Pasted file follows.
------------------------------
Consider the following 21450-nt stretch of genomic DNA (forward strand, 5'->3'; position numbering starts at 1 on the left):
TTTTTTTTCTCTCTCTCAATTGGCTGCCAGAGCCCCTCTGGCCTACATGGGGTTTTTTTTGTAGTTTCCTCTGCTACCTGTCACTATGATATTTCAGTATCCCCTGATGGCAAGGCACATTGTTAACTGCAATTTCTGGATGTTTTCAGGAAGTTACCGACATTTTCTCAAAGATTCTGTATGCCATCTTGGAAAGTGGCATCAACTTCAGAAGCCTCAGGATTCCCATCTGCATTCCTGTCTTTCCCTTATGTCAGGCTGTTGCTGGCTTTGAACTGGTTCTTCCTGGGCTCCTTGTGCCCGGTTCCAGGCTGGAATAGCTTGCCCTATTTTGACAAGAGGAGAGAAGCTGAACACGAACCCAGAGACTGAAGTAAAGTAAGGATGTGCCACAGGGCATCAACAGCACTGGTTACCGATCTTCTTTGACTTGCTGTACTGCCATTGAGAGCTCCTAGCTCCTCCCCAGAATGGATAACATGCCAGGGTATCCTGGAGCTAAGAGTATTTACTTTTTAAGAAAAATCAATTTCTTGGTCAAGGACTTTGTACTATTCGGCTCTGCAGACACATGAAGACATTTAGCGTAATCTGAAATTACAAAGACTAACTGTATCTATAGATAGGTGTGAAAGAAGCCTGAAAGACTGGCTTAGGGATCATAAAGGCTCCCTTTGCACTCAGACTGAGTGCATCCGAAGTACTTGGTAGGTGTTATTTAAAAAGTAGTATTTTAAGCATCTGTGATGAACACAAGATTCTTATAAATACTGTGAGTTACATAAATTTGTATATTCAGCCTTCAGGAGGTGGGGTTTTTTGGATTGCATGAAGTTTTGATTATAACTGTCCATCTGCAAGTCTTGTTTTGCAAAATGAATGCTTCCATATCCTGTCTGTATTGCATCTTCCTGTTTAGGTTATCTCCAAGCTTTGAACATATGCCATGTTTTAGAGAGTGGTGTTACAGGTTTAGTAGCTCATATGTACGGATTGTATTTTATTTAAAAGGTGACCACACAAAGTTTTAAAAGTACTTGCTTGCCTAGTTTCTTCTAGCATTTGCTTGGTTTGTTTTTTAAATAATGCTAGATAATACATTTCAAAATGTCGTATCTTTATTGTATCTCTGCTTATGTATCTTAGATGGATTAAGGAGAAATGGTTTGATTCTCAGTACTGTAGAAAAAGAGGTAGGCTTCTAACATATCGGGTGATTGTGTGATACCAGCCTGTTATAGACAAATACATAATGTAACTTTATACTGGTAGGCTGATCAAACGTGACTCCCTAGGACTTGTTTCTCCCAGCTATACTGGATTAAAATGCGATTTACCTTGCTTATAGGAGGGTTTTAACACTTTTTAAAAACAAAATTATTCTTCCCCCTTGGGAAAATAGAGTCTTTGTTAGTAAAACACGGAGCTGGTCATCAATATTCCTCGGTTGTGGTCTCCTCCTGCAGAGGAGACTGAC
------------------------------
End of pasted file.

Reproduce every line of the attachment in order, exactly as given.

Consider the following 21450-nt stretch of genomic DNA (forward strand, 5'->3'; position numbering starts at 1 on the left):
TTTTTTTTCTCTCTCTCAATTGGCTGCCAGAGCCCCTCTGGCCTACATGGGGTTTTTTTTGTAGTTTCCTCTGCTACCTGTCACTATGATATTTCAGTATCCCCTGATGGCAAGGCACATTGTTAACTGCAATTTCTGGATGTTTTCAGGAAGTTACCGACATTTTCTCAAAGATTCTGTATGCCATCTTGGAAAGTGGCATCAACTTCAGAAGCCTCAGGATTCCCATCTGCATTCCTGTCTTTCCCTTATGTCAGGCTGTTGCTGGCTTTGAACTGGTTCTTCCTGGGCTCCTTGTGCCCGGTTCCAGGCTGGAATAGCTTGCCCTATTTTGACAAGAGGAGAGAAGCTGAACACGAACCCAGAGACTGAAGTAAAGTAAGGATGTGCCACAGGGCATCAACAGCACTGGTTACCGATCTTCTTTGACTTGCTGTACTGCCATTGAGAGCTCCTAGCTCCTCCCCAGAATGGATAACATGCCAGGGTATCCTGGAGCTAAGAGTATTTACTTTTTAAGAAAAATCAATTTCTTGGTCAAGGACTTTGTACTATTCGGCTCTGCAGACACATGAAGACATTTAGCGTAATCTGAAATTACAAAGACTAACTGTATCTATAGATAGGTGTGAAAGAAGCCTGAAAGACTGGCTTAGGGATCATAAAGGCTCCCTTTGCACTCAGACTGAGTGCATCCGAAGTACTTGGTAGGTGTTATTTAAAAAGTAGTATTTTAAGCATCTGTGATGAACACAAGATTCTTATAAATACTGTGAGTTACATAAATTTGTATATTCAGCCTTCAGGAGGTGGGGTTTTTTGGATTGCATGAAGTTTTGATTATAACTGTCCATCTGCAAGTCTTGTTTTGCAAAATGAATGCTTCCATATCCTGTCTGTATTGCATCTTCCTGTTTAGGTTATCTCCAAGCTTTGAACATATGCCATGTTTTAGAGAGTGGTGTTACAGGTTTAGTAGCTCATATGTACGGATTGTATTTTATTTAAAAGGTGACCACACAAAGTTTTAAAAGTACTTGCTTGCCTAGTTTCTTCTAGCATTTGCTTGGTTTGTTTTTTAAATAATGCTAGATAATACATTTCAAAATGTCGTATCTTTATTGTATCTCTGCTTATGTATCTTAGATGGATTAAGGAGAAATGGTTTGATTCTCAGTACTGTAGAAAAAGAGGTAGGCTTCTAACATATCGGGTGATTGTGTGATACCAGCCTGTTATAGACAAATACATAATGTAACTTTATACTGGTAGGCTGATCAAACGTGACTCCCTAGGACTTGTTTCTCCCAGCTATACTGGATTAAAATGCGATTTACCTTGCTTATAGGAGGGTTTTAACACTTTTTAAAAACAAAATTATTCTTCCCCCTTGGGAAAATAGAGTCTTTGTTAGTAAAACACGGAGCTGGTCATCAATATTCCTCGGTTGTGGTCTCCTCCTGCAGAGGAGACTGAC